By Joy Rogalla, Siskiyou Upland Trails Association as published in the printed copy of the November 2013 Jacksonville Review
The Sterling Mine Ditch Trail (SMDT) continues to expand and improve with recent construction of new access trails. These trails offer more options for trail users to explore the SMDT and the upland terrain that will be part of the Jack-Ash Trail System between Jacksonville and Ashland. The Siskiyou Upland Trails Association (SUTA) worked with the Bureau of Land Management (BLM) to select the routes for the new trails and complete the required environmental assessments. Once that process was completed, we were eager to get the new trails constructed.
The new Grub Gulch access trail was just constructed this fall and connects the end of the SMDT to an unimproved BLM road and the new Grub Gulch trailhead on BLM Road 38-2-26. Opening this trail creates endless opportunities for wonderful long-distance loops on the various roads criss-crossing Anderson Butte. We will be posting several hikes and rides on the SUTA website this fall. With the BLM’s arrangement for a crew of hard-working young men from Jackson County’s Criminal Justice Program and SUTA volunteers the trail was completed in record time. The Grub Gulch trail leaves the SMDT near its northern end and crosses a dry slope with oaks, pines, mountain mahogany and other native shrubs, and then enters a lovely mature pine and fir area as it traverses the gulch. The new trail section travels about 1.5 miles long and then connects to an unimproved BLM road that is part of a network of roads around Anderson Butte. The soon-to-be-completed trailhead is on BLM road 38-2-26 right across from the Hidden Creek Trail, so you can continue your exploration of the gulch and Anderson Butte if you’re so inclined. If you turn right after reaching 38-2-26 you can connect up to Armstrong-Deming Road and create a giant loop to take you all the way back to the Deming trailhead.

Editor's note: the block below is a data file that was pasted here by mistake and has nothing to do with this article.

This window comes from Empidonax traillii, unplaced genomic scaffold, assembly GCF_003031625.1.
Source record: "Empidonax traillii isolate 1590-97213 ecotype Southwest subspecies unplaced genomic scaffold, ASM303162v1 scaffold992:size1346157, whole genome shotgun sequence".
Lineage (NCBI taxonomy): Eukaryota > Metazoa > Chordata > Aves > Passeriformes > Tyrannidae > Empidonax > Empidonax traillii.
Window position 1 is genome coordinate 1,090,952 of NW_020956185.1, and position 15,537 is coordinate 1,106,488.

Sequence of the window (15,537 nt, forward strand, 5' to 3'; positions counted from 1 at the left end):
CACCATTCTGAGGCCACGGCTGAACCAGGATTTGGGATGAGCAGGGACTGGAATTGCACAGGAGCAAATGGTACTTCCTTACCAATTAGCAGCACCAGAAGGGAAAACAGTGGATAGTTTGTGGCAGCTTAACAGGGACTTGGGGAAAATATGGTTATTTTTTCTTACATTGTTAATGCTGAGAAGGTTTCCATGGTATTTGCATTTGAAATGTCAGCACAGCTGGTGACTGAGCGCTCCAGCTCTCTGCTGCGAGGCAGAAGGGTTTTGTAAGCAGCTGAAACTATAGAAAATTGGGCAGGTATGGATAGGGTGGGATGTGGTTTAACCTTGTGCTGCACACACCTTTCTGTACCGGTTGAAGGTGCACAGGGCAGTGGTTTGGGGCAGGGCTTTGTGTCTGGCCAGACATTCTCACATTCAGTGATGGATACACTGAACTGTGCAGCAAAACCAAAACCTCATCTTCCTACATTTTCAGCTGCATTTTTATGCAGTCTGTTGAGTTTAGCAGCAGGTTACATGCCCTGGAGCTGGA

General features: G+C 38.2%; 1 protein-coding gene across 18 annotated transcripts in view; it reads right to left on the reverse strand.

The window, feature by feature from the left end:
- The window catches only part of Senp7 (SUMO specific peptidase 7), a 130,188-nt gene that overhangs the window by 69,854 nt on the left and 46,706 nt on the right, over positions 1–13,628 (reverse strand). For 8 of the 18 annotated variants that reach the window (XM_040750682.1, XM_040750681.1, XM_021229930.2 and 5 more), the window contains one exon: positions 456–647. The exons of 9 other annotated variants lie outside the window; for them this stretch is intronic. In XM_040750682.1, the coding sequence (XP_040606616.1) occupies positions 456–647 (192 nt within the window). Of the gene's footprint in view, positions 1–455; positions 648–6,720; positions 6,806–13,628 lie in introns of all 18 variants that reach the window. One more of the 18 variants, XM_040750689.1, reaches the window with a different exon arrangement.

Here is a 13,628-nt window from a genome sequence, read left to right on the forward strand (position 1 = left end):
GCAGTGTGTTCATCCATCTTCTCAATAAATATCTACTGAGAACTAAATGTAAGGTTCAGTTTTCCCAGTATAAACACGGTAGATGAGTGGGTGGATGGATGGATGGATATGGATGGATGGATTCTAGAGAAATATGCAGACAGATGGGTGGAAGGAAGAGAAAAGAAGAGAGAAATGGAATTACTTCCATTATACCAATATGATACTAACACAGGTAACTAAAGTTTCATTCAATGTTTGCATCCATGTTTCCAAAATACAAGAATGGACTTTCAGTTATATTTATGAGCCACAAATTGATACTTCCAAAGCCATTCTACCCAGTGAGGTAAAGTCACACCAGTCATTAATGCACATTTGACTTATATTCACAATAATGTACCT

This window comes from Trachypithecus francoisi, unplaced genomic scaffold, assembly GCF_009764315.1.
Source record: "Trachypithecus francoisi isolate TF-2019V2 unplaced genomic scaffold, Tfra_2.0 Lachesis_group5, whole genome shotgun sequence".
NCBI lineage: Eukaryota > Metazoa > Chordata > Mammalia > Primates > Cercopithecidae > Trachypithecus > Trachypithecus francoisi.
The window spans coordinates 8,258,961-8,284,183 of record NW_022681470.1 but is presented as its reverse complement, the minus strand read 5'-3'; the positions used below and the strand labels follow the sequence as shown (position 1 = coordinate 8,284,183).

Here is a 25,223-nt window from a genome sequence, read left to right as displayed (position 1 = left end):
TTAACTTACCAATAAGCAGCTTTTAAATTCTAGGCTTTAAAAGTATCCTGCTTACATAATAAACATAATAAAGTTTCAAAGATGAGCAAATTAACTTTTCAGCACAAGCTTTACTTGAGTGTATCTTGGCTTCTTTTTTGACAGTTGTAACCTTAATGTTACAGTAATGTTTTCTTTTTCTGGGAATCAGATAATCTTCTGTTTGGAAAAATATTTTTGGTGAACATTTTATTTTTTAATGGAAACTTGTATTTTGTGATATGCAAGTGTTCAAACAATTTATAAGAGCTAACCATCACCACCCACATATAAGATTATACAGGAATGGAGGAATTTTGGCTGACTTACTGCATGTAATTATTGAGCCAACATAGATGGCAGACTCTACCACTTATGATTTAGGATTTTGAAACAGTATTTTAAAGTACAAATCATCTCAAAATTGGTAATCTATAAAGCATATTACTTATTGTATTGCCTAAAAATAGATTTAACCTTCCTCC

This summer SUTA hosted a contingent from Oregon Parks and Recreation (OPR), who came to evaluate SUTA’s application to have the SMDT designated as an Oregon Scenic Trail. The group rode the entire trail on mountain bikes on one of the smokiest days we had in August! Despite the smoke and resulting lack of views, OPR notified SUTA that the SMDT was selected to continue in the evaluation and selection process. OPR provided some suggestions for improvements along the trail and requires a long-term management plan, so we have some more work to do to gain this designation.
Other SMDT trail improvements include installing seven kiosks at trailheads and two small bridges, funded by a grant from REI. These will be completed by the end of the year. The kiosks will have maps and interpretive information, as well as other information for trail users. SUTA will also be installing additional directional and mileage signs at trailheads and along the SMDT this fall. We are planning winter maintenance work parties to be the 3rd Saturday of the month in November and January through May, so mark your calendars and come out to meet fellow trail enthusiasts, spend some time on the trail, and help keep it open for everyone. In the last four years we’ve logged over 4,000 volunteer hours on the SMDT – an impressive total, and it shows! Visit www.sutaoregon.org for directions to all the trailheads, and details on the upcoming work parties and other events.